The Club's first club formula – the 750 Formula – is still thriving today and is the longest running championship in the world - older than F1! Now on its third generation of engine (Fiat 1100cc FIRE) as supplies of Austin and second-generation Reliant engines started to diminish, the previous two generations of Reliant-powered and Austin Seven-based 750 Formula cars still race today in our Historic 750 Formula.

Various new formulae have been developed and introduced over the years and in 2019 more than 20 series and championship are now available, from Formula Vee single seaters, to Locost Racing, a Hot Hatch Championship and Club Enduro - the UK's largest championship. The focus however has always been on leading the way in terms of low cost motorsport, whether via capitalising on an affordable new model, or investing in our own mobile rolling road to pioneer a switch to power-to-weight classes rather than capacity and reduce competitor spending as a reesult.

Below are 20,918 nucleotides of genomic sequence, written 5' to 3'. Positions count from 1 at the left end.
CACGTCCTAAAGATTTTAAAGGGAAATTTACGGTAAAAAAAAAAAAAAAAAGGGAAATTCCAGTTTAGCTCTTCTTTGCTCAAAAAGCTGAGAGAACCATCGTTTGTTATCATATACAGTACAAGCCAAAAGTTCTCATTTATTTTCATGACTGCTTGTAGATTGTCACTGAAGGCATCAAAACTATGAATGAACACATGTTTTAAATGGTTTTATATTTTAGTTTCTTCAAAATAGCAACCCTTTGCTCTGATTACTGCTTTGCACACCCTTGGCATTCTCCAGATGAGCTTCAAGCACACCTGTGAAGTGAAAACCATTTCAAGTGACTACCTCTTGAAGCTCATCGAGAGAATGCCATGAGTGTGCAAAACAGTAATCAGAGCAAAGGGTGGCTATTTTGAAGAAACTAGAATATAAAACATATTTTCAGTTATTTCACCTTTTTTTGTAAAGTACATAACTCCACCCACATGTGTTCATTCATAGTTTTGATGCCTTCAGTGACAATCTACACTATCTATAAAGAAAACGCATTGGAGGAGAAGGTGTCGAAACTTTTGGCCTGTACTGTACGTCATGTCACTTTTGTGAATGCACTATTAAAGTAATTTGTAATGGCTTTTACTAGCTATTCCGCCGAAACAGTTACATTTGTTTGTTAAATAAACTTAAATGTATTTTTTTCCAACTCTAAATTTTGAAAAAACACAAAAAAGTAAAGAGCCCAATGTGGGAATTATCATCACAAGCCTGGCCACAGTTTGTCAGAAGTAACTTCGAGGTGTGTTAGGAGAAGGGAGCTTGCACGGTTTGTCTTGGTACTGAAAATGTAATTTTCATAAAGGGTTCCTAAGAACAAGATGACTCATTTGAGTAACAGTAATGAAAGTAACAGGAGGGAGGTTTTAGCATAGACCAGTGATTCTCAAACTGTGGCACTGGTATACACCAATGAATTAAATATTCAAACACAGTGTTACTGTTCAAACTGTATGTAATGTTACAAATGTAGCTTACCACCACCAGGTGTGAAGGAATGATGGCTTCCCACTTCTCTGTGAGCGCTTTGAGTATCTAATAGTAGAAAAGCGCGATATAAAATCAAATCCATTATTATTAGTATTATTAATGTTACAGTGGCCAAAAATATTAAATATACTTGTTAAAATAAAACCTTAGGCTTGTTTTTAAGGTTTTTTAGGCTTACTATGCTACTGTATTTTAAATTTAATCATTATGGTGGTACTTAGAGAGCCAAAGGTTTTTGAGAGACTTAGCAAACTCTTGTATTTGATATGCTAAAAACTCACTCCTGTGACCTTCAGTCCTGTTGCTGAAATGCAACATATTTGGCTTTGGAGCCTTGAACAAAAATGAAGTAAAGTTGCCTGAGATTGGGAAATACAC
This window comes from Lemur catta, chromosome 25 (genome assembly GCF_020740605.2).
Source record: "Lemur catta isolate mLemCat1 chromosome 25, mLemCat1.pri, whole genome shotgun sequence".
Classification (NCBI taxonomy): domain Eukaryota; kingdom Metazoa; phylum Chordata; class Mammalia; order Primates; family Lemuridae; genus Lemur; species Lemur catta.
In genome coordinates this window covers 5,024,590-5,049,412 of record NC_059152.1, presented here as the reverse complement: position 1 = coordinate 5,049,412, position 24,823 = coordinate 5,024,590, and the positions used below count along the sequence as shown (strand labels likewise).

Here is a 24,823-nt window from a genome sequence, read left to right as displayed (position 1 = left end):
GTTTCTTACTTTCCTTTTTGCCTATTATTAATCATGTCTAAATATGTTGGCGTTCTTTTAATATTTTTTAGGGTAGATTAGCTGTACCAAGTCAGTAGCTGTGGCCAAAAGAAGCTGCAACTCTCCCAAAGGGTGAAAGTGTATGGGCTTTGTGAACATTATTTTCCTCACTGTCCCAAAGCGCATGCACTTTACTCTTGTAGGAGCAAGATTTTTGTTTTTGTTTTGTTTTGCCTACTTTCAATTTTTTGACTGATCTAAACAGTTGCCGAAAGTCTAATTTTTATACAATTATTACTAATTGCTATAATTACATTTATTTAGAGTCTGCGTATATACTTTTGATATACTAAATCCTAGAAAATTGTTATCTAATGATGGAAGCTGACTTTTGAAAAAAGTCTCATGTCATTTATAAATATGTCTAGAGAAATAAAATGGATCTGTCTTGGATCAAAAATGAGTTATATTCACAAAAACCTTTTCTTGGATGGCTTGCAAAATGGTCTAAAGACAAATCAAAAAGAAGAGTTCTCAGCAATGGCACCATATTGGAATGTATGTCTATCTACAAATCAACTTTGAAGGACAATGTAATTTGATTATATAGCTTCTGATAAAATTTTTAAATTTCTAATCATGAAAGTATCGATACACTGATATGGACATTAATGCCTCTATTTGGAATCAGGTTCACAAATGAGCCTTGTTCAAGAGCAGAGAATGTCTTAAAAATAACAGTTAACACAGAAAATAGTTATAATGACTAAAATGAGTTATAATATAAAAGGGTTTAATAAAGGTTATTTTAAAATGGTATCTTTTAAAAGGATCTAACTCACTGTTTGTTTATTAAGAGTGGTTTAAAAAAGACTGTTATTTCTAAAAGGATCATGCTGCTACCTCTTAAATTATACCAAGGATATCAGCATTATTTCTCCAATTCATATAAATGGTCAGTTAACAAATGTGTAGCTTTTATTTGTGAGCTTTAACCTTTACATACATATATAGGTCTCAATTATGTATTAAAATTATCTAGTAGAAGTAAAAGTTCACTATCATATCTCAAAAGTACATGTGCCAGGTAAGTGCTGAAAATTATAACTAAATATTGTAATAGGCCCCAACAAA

History of the 750 Motor Club

Since it was founded in 1939, the Club has always attracted aspiring engineers and innovators who have used their skills to develop new ideas for car and engine design. Over the years a number of the members have 'graduated' and gone on to make a name for themselves in the motor sport business.

Adrian Reynard

Founder of Reynard Racing. FF1600, FF2000, F3, F3000, and CART winners, and still racing with 750MC's Bikesports Championship in a self-developed Radical.

Arthur Mallock

Founder of Mallock Racing, the foremost manufacturer of F1300 and Clubmans cars.